- Antifungal Activity
- Pharmacokinetic Features
- Therapeutic Indications and Dose Rates
- Special Clinical Concerns
- Resources In This Article
Imidazoles may have antibacterial, antifungal, antiprotozoal, and anthelmintic activity. Several distinct phenylimidazoles are therapeutically useful antifungal agents with wide spectra against yeasts and filamentous fungi responsible for either superficial or systemic infections. The anthelmintic thiabendazole is also an imidazole with antifungal properties. Clotrimazole, miconazole, econazole, ketoconazole, itraconazole, and fluconazole are the most clinically important members of this group. Posaconazole and voriconazole are among the newer drugs; voriconazole is approved for use in people to treat aspergillosis.
Imidazoles generally are poorly soluble in water but can be dissolved in organic solvents such as chloroform, propylene glycol, and polyethoxylated castor oil (preparation for IV use but dangerous in dogs). An exception is fluconazole. Imidazoles are weak dibasic agents. Alterations in side-chain structure determine antifungal activity as well as the degree of toxicity.
Imidazoles alter the cell membrane permeability of susceptible yeasts and fungi by blocking the synthesis of ergosterol (demethylation of lanosterol is inhibited), the primary cell sterol of fungi. The enzyme targeted is a fungal cytochrome P450 (CYP450). Other enzyme systems are also impaired, such as those required for fatty acid synthesis. Because of the drug-induced changes of oxidative and peroxidative enzyme activities, toxic concentrations of hydrogen peroxide develop intracellularly. The overall effect is cell membrane and internal organelle disruption and cell death. The cholesterol in host cells is not affected by the imidazoles, although some drugs impair synthesis of selected steroids and drug-metabolizing enzymes in the host. Because imidazoles impair synthesis, a lag time to efficacy occurs. This lag time may be prolonged because of the long half-life of these drugs.
The antifungal imidazoles also have some antibacterial action but are rarely used for this purpose. Miconazole has a wide antifungal spectrum against most fungi and yeasts of veterinary interest. Sensitive organisms include Blastomyces dermatitidis, Paracoccidioides brasiliensis, Histoplasma capsulatum, Candida spp, Coccidioides immitis, Cryptococcus neoformans, and Aspergillus fumigatus. Some Aspergillus and Madurella spp are only marginally sensitive.
Ketoconazole has an antifungal spectrum similar to that of miconazole, but it is more effective against C immitis and some other yeasts and fungi. Itraconazole and fluconazole are the most active of the antifungal imidazoles. Their spectrum includes dimorphic fungal organisms and dermatophytes. They are also effective against some cases of aspergillosis (60%–70%) and cutaneous sporotrichosis. Clotrimazole and econazole are used for superficial mycoses (dermatophytosis and candidiasis); econazole also has been used for oculomycosis. Thiabendazole is effective against Aspergillus and Penicillium spp, but its use has largely been replaced by the more effective imidazoles. Voriconazole is approved for human use in treatment of Aspergillus but is effective against many other fungal organisms.Posaconazole may be more effective than itraconazole or fluconazole but may be associated with more adverse effects.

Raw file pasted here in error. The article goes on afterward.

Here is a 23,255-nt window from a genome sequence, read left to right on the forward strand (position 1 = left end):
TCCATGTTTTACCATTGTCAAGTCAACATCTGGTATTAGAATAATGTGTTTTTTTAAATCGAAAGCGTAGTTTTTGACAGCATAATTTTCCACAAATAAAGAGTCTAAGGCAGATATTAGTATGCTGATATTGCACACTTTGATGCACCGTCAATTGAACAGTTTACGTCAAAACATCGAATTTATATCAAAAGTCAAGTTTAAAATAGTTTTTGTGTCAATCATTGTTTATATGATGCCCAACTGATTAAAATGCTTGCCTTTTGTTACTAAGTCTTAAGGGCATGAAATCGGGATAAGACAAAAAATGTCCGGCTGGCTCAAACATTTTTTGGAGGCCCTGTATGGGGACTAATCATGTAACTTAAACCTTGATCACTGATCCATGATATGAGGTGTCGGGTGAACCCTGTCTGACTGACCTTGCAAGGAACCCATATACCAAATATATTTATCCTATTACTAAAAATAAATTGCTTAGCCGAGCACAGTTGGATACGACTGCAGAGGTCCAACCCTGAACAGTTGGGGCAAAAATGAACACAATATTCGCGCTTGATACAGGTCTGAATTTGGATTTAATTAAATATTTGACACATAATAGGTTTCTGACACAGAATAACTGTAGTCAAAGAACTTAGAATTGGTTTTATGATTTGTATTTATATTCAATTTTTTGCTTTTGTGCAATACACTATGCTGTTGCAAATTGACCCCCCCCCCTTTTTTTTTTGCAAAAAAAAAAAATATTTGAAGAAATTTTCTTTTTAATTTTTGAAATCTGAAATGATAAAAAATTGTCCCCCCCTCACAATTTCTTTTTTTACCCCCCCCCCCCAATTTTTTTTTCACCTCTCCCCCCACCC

The imidazoles are rapidly but sometimes erratically absorbed from the GI tract; plasma levels peak within 2 hr after administration PO. Fluconazole is an exception, being close to 100% bioavailable after administration PO. Except for fluconazole, an acidic environment is required for dissolution of the imidazoles, and a decrease in gastric acidity can reduce bioavailability after administration PO. The rate of absorption appears to be increased when the drug is given with meals, but reports are conflicting. Because oral bioavailability can be very poor with noncommercial imidazole products, caution is recommended with compounded products, and monitoring is recommended if a compounded preparation is used.
Imidazoles appear to be widely distributed in the body, with detectable concentrations in saliva, milk, and cerumen. CSF penetration is poor except for fluconazole, which reaches 50%–90% of plasma concentrations. Most imidazoles (except fluconazole) are highly protein bound in the circulation (>95%), most to albumin. The highest concentrations of imidazoles are found in the liver, adrenal glands, lungs, and kidneys.